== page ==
It's entirely possible that, in spite of the outrageous originality and stellar musicality abundant on Moken Nunga's 2016 debut album Chapters of My Life, you may not have heard of him. If you had, you would almost certainly know it. His distinctive warble on tracks like "Wild Wild Ways" is as recognizable as his storytelling panache on songs like "A Bone to Grind with Einstein".
Chapters of My Life, though, hardly tells the whole story. With each track ground down to three or four minutes, how could it possibly give the artist mononymously known as Moken the space his richly bizarre imagination deserves?
Enter Missing Chapters. Made up of reworkings of previous tracks alongside new songs, it clocks in at a whopping hour and a quarter, where Chapters of My Life was a mere 36 minutes. Songs are anywhere from four and a half to eight minutes long. Moken's increased creative control is evident not only in terms of quantity but also in quality. Gone is the sense that each song has been smoothed into stylistic submission in order to reach out to fans of café soundtracks. Here instead is a series of unpredictable jam sessions bolstered by Moken's newfound sense of freedom.
Now, more than ever, Moken is the definition of idiosyncratic. On the slow-paced opening track "Your Sun Is Rising", his voice dramatically flutters between falsetto and baritone against a background of sweet, easy acoustic guitar, stripped-down percussion, and long, vaguely dissonant trumpet lines. In its dance with classical guitar, the flute that leads "Sometimes" recalls the Afro-Portuguese-Caribbean palm-wine music originally found in West Africa. Moken comes from Cameroon, though many of his songs draw inspiration from his time living in Detroit and his current home base of Atlanta. "Yen Nin" has a spacious guitar opening reminiscent of Malian bluesmen like Ali Farka Touré, but a body of synth-laced dance beats that makes it an endearingly quirky highlight.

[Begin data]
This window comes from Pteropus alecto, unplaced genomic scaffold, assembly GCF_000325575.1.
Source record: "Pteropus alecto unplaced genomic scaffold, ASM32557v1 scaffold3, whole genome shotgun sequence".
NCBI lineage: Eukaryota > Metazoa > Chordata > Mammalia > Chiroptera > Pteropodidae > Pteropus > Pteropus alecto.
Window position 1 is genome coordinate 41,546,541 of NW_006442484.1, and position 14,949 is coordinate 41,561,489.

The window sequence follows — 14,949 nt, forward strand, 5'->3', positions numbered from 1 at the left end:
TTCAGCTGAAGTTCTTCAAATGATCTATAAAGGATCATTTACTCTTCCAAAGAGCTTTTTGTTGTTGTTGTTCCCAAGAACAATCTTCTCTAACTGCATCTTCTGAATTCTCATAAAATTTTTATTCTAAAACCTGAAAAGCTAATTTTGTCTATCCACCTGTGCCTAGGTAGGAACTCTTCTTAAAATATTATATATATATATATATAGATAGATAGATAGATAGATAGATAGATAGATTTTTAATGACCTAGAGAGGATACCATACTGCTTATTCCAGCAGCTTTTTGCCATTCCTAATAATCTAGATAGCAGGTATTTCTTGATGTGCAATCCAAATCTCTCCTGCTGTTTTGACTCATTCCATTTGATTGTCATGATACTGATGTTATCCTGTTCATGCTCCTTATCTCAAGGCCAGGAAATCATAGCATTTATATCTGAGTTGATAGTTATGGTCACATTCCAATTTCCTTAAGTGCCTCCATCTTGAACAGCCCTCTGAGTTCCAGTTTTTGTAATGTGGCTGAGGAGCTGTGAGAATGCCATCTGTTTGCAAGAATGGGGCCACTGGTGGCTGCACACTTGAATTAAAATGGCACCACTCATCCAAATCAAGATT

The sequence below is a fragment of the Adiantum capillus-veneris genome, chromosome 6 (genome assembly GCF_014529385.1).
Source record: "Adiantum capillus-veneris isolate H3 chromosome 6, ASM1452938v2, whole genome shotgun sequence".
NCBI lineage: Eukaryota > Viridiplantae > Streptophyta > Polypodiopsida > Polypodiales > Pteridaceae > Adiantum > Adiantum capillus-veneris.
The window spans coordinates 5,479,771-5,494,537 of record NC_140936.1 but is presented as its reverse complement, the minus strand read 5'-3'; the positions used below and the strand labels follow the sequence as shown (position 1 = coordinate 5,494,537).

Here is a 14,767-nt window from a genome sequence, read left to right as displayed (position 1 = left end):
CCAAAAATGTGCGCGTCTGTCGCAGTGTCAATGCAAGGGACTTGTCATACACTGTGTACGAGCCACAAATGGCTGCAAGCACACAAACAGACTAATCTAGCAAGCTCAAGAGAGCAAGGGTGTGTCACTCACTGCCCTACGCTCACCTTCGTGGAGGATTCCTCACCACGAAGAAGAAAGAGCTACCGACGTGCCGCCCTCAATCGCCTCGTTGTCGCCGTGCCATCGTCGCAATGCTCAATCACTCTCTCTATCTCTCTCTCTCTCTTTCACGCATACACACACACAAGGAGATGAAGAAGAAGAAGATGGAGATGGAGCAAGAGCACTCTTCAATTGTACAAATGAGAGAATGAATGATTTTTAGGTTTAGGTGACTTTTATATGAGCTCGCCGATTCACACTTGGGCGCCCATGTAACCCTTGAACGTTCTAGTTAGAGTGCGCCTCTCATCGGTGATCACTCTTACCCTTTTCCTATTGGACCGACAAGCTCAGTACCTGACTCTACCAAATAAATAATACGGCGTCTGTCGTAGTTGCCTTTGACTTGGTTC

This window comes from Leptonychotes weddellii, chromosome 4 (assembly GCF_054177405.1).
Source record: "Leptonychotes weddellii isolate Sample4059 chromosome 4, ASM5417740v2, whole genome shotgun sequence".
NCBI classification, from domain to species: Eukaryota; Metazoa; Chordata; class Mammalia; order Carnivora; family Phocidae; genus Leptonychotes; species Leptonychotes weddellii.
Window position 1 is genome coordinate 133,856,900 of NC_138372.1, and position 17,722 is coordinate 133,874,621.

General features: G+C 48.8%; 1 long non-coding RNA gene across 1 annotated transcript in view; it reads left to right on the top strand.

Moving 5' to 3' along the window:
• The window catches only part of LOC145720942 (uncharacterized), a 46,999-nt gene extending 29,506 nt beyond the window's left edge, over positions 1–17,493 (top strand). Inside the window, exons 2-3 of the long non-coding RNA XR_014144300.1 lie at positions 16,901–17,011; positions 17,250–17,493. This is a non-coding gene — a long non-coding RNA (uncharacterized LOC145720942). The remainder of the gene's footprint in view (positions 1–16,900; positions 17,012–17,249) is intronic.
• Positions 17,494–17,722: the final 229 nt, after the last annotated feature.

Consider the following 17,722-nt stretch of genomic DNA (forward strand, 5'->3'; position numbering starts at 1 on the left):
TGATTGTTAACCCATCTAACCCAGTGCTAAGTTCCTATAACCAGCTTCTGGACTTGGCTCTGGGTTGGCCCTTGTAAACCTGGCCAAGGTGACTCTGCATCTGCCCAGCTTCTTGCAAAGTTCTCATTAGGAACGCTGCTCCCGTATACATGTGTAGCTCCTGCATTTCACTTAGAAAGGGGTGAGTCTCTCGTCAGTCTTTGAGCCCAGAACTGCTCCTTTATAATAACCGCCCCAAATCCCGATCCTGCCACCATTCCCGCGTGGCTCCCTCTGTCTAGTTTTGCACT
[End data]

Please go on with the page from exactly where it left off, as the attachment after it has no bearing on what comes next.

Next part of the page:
"Machine Man" and "Walking Man" both appeared in short and poppy renditions on Chapters of My Life, but here have a more satisfying sincerity. "Walking Man" is lyrically brilliant in its simplicity and calls for the dignified treatment of the economically disadvantaged: "Never look down / On a walking man… / He's homeless / He's shoeless / He's sleepless / He's careless." Over-the-top romance sweeps through the violins of "Mi Amor" but is quickly tempered by jazzy basslines (on Malian ngoni, no less) for something of an iconoclastic ballroom waltz.
Later, "Everybody Wants to Rule the World" (not a cover) has achingly long electric guitar lines tied in with the usual mix of acoustics, synths, percussion, and vocals. Funky "Retro Africa" sees Moken namedropping Fela Kuti and Manu Dibango, along with their respective movements, and adds complexity to the intentionally puzzling trumpet lines. The album's final track, "Sing the Song", is as delicate as the ever-irrepressible Moken gets, a call to worldwide harmony that features sax, flute and voice all traveling along similar melodic paths in a joyful, jazzy romp alongside strings and drums.
In the end, of course, writing about music can't capture the visceral experience of listening even in the simplest cases - and Moken is about as far from that as it gets. No genre can contain him, be it Afropop, jazz, or indie folk rock. He is all of those things. He is none of those things. He is a troubadour who stands alone, and on Missing Chapters, he finally tells his stories entirely his way. That way may not be to everyone's delight; it's certainly the musical road less traveled. But to hear Moken singing his truths is undeniably delightful.